No Series: Helping Students Write Text-Dependent Questions

Helping Students Write Text-Dependent Questions

Lesson Objective: Use the text to write discussion questions
Grades 9-12 / ELA / Discussion

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Discussion and Supporting Materials

Thought starters

  1. What are the components of the formula Ms. Wessling gives her students?
  2. How could this strategy be adapted for other subject areas?
  3. How could you use this strategy in your own classroom?

3 Comments

  • Private message to Cade Patterson

The mini lesson before the actual lesson and assignment is a great way to get the students involved. It also helps set them up for their future assignments so that they can succeed.  Ms. Wessling’s videos are full of many great ideas for new teachers like myself.

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  • Private message to Regina Johnson

I get frustrated sometimes with by my lack of ideas when comes to discussing a work we are reading. I try to guide students to look beyond the plot, but it often seems like I'm doing all of the work. I think it's a great idea to have the students craft the questions for literary discussions.  The addition of giving them a few templates to choose from also encourages them to form questions with depth. 

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  • Private message to Raven Groom
I loved that the teacher provided the students with a mini lesson. It gave the students a better opportunity to understand the lesson.
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Transcripts

  • Helping Students Write Text-Dependent Questions Transcript
    Sarah Brown W.: The provocateur group is going to work to devise several questions

    Helping Students Write Text-Dependent Questions Transcript
    Sarah Brown W.: The provocateur group is going to work to devise several questions pretty quickly, but I am going to ask each group to submit at least one question that you think is important to your author and to the story.At the beginning of the lesson, I did a mini lesson on how to use text from the story in order to write this question.I want to kind of give you a formula. You can start by saying something like, "In O'Conner, she ... " and then we've got an active verb. What are some of our good verbs?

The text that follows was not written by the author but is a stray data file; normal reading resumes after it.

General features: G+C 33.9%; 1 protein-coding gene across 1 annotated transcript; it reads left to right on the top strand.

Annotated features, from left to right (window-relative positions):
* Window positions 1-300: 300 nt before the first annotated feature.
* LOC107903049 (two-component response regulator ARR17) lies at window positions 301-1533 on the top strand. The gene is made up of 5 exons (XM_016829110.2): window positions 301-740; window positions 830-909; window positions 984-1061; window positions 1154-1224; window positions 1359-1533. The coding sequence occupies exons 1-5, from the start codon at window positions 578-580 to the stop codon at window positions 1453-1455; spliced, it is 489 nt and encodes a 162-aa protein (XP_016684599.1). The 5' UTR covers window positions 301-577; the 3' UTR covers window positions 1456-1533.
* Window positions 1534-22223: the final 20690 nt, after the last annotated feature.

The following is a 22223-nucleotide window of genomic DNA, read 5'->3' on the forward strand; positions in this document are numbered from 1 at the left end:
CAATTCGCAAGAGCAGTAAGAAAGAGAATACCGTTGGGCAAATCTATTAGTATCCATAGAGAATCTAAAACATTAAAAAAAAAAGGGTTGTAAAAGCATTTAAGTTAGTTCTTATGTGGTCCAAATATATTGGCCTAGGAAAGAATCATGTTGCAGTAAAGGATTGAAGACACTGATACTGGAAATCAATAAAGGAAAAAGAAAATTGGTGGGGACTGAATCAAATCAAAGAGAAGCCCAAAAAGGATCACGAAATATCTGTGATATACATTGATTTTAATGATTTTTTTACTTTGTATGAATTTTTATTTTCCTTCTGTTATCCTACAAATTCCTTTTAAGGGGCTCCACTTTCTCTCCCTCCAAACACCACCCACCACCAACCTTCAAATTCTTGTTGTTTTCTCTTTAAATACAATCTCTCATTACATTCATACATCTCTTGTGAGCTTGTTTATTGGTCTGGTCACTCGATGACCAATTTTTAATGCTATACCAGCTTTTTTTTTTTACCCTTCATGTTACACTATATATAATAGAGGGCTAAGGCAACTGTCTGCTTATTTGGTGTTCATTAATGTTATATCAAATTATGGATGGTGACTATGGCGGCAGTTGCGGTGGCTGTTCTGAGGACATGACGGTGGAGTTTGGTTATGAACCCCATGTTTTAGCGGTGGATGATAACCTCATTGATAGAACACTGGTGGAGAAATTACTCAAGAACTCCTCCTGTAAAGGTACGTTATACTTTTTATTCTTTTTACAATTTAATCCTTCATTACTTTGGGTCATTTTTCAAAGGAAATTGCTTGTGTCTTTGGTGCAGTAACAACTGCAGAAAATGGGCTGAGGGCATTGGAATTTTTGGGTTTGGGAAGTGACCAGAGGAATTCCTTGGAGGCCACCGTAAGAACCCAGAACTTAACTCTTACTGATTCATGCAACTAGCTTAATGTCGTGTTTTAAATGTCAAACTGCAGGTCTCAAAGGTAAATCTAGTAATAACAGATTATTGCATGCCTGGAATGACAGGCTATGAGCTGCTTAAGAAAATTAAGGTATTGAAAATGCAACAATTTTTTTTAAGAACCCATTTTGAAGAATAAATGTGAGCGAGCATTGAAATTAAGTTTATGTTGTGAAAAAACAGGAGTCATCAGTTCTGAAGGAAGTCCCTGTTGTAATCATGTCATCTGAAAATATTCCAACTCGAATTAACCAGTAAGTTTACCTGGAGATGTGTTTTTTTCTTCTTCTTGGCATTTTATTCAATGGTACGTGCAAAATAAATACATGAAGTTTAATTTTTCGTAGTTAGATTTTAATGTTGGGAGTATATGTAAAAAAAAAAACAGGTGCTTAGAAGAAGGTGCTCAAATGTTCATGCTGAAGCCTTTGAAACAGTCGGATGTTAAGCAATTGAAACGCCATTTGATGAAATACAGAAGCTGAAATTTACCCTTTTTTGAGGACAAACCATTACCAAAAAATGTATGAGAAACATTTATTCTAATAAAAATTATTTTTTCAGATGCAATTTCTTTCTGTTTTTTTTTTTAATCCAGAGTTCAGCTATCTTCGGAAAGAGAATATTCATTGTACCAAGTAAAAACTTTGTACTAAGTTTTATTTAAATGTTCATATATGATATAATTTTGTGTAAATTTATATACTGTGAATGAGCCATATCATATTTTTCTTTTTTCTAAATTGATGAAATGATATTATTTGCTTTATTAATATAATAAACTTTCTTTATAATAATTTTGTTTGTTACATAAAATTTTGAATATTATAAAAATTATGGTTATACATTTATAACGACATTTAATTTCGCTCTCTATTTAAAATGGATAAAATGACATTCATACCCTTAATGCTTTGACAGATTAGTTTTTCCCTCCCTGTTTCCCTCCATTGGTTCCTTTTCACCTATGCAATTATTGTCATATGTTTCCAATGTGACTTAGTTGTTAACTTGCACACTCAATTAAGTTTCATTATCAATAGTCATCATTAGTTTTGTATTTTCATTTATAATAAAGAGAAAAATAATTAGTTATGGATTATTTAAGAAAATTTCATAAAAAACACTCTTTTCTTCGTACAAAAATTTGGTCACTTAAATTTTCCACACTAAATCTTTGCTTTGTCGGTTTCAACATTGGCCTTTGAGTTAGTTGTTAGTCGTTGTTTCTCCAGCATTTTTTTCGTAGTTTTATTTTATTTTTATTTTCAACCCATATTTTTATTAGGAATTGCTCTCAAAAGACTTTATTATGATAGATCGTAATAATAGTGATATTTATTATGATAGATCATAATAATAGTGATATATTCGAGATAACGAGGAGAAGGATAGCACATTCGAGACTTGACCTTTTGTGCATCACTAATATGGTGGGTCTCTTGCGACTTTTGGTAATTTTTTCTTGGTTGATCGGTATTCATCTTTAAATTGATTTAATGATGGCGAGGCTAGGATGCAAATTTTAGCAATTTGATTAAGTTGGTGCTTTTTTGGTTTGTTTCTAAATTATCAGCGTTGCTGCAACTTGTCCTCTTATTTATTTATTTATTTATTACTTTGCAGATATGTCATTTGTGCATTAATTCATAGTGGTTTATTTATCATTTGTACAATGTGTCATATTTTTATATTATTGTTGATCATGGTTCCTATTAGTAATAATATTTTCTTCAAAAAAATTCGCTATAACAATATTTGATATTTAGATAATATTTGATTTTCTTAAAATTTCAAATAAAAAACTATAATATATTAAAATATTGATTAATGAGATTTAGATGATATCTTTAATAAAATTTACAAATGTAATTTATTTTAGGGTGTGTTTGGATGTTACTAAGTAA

Speaker 2: Implies.
    Sarah Brown W.: Implies.
    Speaker 2: Presents.
    Sarah Brown W.: Presents.
    Speaker 2: Brings out.
    Sarah Brown W.: Brings out.
    Speaker 3: Proves.
    Sarah Brown W.: Proves. So, we've got a good verb, and then you're going to say what that is. You can also use something more specific here. "In 'Old Man', Marquez writes." So, implicit in your question is a quote from the text. And then you have what he writes, and then you form your question after that. If you're not using a specific quote, you can also use a paraphrase. In Jimi Hendrix, you could say something about the character, right? The father ... you can kind of paraphrase something very specific that happens, and then you move to your question from there.
    Speaker 4: In the misfit, he says, "Jesus has thrown everything off balance. Do you think that that's a good thing?"
    Speaker 5: Lexi presents the conflict of view points in the lines, "Only the good die young," how does this conflict outline morality and heroism?
    Sarah Brown W.: As you start to hone this skill, you don't need to follow the formula anymore, you'll be able to craft your own questions.

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School Details

Johnston Senior High School
6501 Northwest 62nd Avenue
Johnston IA 50131
Population: 1548

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Sarah Brown Wessling
English Language Arts / 10 11 12 / Teacher

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